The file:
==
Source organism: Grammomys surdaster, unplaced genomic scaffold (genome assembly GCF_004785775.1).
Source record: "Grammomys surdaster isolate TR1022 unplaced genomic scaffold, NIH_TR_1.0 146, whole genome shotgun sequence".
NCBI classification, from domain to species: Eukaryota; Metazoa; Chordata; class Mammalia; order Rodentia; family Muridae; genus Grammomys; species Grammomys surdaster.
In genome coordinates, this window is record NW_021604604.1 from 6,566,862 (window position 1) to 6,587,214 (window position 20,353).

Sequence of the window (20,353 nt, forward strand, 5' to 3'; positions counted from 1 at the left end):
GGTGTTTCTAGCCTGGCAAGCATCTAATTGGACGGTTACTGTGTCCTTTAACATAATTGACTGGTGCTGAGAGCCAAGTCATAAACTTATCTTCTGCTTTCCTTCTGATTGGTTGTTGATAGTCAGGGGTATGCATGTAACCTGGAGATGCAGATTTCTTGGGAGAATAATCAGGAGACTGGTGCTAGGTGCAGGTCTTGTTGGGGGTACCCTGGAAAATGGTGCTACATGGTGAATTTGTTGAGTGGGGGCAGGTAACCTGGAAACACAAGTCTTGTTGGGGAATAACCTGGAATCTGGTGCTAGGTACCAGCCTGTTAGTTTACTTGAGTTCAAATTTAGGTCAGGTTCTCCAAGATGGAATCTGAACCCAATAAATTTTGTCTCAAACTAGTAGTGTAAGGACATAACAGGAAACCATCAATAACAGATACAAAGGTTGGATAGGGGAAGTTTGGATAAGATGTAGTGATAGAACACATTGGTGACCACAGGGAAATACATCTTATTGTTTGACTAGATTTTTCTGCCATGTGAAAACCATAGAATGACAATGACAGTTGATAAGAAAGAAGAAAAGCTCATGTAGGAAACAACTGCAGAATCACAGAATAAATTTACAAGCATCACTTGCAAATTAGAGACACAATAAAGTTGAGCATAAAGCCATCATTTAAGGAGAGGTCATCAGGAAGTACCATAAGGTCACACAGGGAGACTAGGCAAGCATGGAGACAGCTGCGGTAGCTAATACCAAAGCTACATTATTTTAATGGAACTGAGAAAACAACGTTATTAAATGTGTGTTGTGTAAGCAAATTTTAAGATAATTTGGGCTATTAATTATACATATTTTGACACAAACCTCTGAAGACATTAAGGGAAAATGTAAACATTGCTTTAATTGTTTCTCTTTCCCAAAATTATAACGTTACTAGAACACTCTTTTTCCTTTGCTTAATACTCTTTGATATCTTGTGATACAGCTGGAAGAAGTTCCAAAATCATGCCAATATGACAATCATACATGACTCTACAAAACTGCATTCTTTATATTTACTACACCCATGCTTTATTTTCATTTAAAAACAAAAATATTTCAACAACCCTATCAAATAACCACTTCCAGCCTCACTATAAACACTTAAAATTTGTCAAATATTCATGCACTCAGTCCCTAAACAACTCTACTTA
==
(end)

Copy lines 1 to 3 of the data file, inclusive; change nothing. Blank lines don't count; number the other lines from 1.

Source organism: Grammomys surdaster, unplaced genomic scaffold (genome assembly GCF_004785775.1).
Source record: "Grammomys surdaster isolate TR1022 unplaced genomic scaffold, NIH_TR_1.0 146, whole genome shotgun sequence".
NCBI classification, from domain to species: Eukaryota; Metazoa; Chordata; class Mammalia; order Rodentia; family Muridae; genus Grammomys; species Grammomys surdaster.